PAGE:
CMG is not only interested in employing computer experts — the IT services company wants people who can deal with people. “A good manager is someone who makes staff feel important,” goes the company motto, and all are treated with openness and respect. Salary details and company performance, as well as minutes from management meetings, are available to every worker, however junior.
Managers sit among the rest of staff in open-plan offices and the only thing that distinguishes benefits is the salary level. The firm has come a long way from the £7,000 annual sales made by CMG when it launched in 1964, selling the technology to operate company payrolls. Two years ago, CMG merged with the Admiral IT consultancy to double in size.
Offering business information services, IT consultancy and software such as trading systems for banks, CMG staff are based at 24 sites, with a head office in London. The firm joined the FTSE 100 in 1999. However, the effects of September 11 have hit hard and last October it announced 470 job losses. It was demoted to the FTSE 250 at the end of last year. The share price dropped by almost a third to 216.5p, and has since hovered between 200p and 300p.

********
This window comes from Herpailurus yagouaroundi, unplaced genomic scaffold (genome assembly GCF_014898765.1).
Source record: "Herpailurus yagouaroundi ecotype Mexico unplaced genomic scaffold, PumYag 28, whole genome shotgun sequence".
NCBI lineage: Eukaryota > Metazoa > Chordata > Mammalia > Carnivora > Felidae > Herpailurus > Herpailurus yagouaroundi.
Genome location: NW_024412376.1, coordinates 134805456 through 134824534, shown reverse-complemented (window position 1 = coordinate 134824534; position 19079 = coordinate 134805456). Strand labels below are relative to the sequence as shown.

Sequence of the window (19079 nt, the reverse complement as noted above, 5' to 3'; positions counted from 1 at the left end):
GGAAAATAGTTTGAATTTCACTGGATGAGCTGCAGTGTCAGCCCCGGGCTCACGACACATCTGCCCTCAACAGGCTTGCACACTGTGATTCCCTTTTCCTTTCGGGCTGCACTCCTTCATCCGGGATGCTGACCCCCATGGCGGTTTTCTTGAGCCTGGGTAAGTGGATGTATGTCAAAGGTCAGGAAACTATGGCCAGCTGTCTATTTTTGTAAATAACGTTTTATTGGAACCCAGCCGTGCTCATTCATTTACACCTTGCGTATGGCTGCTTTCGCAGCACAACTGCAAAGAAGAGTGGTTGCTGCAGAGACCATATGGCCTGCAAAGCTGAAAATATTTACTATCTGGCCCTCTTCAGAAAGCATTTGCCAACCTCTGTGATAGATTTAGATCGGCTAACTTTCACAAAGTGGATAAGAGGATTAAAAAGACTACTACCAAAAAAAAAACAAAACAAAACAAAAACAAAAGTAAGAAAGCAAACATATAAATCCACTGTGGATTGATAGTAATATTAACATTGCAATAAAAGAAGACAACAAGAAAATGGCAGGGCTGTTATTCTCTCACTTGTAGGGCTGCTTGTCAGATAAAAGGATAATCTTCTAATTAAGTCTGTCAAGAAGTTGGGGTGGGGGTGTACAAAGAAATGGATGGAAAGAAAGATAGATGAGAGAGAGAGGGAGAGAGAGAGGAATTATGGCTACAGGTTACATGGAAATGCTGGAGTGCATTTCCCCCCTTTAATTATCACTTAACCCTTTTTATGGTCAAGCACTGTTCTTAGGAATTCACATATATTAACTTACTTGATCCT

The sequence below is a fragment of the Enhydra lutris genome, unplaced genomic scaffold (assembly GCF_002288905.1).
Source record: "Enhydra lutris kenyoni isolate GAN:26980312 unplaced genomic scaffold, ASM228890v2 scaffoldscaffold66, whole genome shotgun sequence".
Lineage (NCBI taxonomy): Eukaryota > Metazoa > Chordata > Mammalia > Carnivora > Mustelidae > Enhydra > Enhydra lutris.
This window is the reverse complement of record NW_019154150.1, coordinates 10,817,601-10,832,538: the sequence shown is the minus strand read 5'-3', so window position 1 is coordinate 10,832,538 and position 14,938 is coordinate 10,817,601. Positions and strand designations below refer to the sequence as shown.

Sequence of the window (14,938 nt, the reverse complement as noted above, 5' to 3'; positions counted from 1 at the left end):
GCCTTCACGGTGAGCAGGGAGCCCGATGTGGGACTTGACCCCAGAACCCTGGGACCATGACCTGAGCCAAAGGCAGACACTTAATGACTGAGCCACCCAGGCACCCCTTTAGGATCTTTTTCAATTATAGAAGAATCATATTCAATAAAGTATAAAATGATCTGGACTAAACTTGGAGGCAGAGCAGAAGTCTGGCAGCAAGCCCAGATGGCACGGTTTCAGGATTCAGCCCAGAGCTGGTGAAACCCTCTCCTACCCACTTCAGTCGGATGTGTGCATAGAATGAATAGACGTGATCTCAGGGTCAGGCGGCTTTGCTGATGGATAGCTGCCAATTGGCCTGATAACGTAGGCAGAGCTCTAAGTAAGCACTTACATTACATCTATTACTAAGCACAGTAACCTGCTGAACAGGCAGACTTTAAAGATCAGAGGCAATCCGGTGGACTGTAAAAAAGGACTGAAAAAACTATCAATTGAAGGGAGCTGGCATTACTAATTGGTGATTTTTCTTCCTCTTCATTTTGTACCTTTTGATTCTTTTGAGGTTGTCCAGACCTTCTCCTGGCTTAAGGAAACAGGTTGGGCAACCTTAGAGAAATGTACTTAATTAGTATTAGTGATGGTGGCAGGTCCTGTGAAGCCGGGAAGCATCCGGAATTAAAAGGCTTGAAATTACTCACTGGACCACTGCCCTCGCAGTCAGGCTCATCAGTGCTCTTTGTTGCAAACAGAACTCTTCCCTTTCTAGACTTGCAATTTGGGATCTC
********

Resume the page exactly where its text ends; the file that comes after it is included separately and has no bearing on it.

Despite these difficulties, the staff look on the bright side: “My work is often a wild intellectual adventure,” said one, “and my colleagues are fascinating individuals, always there to share the trials and tribulations of project life.”
Work can be hard, and 87% of staff say people are willing to give extra to get the job done. The majority appreciate the lack of hierarchy, and 73% say they are treated equally, regardless of position, and that management is approachable.
Benefits are basic, but fairly distributed. Staff are offered unpaid sabbaticals after two years’ service and have a flexible benefits scheme. There are chances to move to different departments, career plans are reviewed twice a year, and there are paid-for training and development programmes.
A quarter of staff are women, but there is no extra maternity leave or time off beyond the statutory minimum and there is no paternity or adoptive leave.
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